Solar thermal works by concentrating the sun’s energy onto a tank at the top of a tower and melting salts, not heating water. The salts melt at about 600 degrees Celsius, then flow to the boiler which then creates the steam, which turns the turbine generating power. The advantages of using this method over nuclear are so obvious that I really do not want to go into them in any real detail. However, I will state the obvious, if there is a spill at the plant, it is not likely to irradiate everyone for kilometres around. Also, using molten salt, the plant can go without any sunlight for three to four days before it stops working, so solar thermal can meet our base load energy need. (That is it can run overnight, when the sun is not shining, still producing power.)

When we look at the opposing views on nuclear, we really should stop listening to the proponents of both sides and start looking at the fundamentals of their positions. If we did this we would immediately pick up on the fallacies of their arguments and dismiss them both as childish and inept.

The environmental argument is based in the fear of having children born with three legs. They cite Chernobyl as their example, and a shining one it is too. The problem is that the facts do not support their position, but why let facts get in the way? There was more damage from the hysterical reaction of the media, politicians and medical people than was caused by the gas cloud from Chernobyl. The number of pregnant women who were advised to have abortions was horrendous and, alone, destroyed more life than the explosion at the plant did. It was later shown in the UN investigation that this was an unnecessary over-reaction to the event. The real after-effects lie in higher risks of cancers in the areas around the plant and the loss of use of productive land for 20,000 years. These are tragedies, certainly, but they need a better context than the one they are being used in.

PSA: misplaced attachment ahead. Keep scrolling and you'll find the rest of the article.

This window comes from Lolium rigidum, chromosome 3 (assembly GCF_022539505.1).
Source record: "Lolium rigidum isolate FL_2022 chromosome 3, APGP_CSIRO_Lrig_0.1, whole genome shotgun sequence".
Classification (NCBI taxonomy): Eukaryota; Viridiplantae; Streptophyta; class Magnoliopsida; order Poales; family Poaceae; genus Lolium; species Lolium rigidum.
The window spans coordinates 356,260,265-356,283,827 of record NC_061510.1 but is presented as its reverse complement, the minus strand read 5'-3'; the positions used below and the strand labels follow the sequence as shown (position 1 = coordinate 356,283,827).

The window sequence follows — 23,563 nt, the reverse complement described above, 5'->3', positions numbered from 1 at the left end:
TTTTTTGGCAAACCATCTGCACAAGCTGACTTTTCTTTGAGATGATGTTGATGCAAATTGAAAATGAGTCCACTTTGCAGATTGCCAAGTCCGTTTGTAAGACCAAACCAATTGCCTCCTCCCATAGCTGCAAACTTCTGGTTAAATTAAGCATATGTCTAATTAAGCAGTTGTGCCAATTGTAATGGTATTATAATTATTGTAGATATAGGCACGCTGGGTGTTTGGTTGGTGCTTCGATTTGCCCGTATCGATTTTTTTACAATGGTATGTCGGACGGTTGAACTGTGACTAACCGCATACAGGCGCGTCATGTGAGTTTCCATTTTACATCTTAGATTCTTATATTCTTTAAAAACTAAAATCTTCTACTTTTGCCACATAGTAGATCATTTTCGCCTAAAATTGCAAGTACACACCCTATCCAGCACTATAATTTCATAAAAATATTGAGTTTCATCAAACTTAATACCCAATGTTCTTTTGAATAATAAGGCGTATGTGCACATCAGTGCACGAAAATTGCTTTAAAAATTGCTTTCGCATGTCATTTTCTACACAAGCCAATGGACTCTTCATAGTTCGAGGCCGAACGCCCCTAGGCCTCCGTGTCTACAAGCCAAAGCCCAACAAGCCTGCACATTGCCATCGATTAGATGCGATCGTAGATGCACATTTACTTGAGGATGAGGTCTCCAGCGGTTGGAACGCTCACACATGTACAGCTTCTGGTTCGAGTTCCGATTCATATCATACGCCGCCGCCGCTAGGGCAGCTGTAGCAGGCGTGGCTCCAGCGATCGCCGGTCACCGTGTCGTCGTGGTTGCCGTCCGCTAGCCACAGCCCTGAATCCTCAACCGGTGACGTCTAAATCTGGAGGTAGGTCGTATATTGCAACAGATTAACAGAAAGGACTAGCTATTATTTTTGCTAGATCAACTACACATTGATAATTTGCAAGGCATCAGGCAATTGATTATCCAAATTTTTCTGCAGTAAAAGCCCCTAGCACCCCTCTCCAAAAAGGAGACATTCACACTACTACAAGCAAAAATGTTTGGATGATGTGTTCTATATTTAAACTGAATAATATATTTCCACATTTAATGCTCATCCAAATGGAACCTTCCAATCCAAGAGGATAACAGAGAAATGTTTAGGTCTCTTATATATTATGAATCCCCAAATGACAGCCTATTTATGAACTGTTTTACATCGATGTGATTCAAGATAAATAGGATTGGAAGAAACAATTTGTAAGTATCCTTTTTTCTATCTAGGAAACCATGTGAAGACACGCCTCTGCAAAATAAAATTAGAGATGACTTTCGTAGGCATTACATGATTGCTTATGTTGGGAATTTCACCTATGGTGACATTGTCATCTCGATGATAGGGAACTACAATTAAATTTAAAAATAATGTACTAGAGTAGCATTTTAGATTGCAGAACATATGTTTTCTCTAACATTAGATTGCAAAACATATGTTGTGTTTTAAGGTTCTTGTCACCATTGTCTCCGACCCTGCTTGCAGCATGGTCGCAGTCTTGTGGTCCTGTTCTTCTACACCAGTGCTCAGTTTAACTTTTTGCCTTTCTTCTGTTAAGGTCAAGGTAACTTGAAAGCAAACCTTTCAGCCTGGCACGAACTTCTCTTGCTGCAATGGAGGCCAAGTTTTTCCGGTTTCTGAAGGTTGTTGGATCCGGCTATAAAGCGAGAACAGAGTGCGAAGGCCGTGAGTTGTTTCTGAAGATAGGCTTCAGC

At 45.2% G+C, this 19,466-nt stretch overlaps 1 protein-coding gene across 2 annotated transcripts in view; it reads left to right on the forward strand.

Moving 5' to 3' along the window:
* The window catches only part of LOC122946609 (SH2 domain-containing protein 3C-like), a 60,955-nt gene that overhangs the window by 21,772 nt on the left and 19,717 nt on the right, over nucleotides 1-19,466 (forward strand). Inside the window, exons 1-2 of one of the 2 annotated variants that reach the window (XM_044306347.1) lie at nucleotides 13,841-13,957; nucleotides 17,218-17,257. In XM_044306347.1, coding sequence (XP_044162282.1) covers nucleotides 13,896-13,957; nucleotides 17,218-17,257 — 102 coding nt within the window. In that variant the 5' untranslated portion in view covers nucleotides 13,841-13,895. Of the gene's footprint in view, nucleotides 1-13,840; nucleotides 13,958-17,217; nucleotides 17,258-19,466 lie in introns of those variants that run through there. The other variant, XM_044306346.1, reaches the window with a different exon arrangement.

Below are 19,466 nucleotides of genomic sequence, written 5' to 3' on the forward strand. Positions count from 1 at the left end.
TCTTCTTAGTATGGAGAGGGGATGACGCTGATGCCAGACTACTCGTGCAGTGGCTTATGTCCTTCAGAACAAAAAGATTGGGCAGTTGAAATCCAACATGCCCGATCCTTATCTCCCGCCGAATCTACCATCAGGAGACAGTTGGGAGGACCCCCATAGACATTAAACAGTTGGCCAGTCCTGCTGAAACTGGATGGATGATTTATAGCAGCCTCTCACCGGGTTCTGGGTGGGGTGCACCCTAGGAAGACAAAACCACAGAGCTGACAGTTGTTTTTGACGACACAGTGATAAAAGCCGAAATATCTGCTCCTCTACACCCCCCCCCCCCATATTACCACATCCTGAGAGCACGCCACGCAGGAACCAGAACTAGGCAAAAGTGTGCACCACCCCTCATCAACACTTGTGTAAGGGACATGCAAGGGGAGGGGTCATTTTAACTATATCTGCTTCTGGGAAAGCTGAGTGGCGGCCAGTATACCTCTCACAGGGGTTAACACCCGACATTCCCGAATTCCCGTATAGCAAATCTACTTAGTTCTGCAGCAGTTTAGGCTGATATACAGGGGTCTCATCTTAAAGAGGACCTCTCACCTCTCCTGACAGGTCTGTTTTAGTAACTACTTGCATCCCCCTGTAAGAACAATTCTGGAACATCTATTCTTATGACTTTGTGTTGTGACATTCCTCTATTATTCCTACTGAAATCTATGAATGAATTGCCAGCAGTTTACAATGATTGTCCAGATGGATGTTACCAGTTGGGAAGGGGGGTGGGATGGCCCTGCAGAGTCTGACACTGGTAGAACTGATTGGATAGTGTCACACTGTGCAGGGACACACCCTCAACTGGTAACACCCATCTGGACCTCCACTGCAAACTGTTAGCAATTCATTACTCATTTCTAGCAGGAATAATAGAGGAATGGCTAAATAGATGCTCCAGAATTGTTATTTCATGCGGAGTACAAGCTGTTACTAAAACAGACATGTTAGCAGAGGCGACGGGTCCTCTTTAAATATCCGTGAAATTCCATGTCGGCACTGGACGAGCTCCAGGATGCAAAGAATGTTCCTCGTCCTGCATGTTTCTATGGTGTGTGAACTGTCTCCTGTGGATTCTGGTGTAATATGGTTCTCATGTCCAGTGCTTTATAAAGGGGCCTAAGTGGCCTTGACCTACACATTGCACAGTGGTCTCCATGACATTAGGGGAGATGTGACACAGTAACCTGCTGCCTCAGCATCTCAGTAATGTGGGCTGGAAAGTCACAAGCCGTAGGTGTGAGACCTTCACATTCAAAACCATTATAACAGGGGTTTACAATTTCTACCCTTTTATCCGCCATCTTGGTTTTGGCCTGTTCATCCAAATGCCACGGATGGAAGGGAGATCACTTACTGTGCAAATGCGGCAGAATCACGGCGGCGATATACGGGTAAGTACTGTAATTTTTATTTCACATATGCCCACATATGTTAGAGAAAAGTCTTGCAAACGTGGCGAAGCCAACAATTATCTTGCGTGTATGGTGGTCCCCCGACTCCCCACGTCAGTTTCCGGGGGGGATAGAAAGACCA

Sooner or later, someone will call the environmental lobby on their argument and it will be exposed for the fear mongering it really is.  Having said that, we have to recognise the argument is not without merit, but it is not a substantive one, it is only a secondary argument and will eventually lose its support.

The pro-nuclear lobby is just as deceitful in its argument. It is not outrightly lying, but it is just not telling the whole truth. For example, uranium, the current staple of nuclear power, is not called a “rare earth” for nothing. Current reserves of commercially viable deposits of the ore will last about 80 years. The only way we can extend this is to allow the definition of “commercial viability” to become very flexible. If the current point of viability is, say, $100,000 per gram mined, the only way we can extend current deposits is to make that figure, $200,000 per gram mined. This ensures that nuclear power plants are never going to be economically sustainable.

In short, no nuclear power plant will ever operate in this country without public subsidies. There is also the hidden costs, for example, the public purse will need to cover the insurance of such a plant in case of an accident. What private insurer will take such a risk? What is worse, the additional maintenance costs as the plant ages increase running costs exponentially. Add to that the unknowable figure of the decommissioning costs, unknowable as no-one wants to put a figure on an event 60 years down the track.

The economics just do not add up so why do we persist in discussing this topic? I advance these ideas as the current debate has become dogmatic, position taking and totally ineffective, so lets move on, please.


About colinfraser

I claim the title of educator, because I want to be more than "just" a teacher.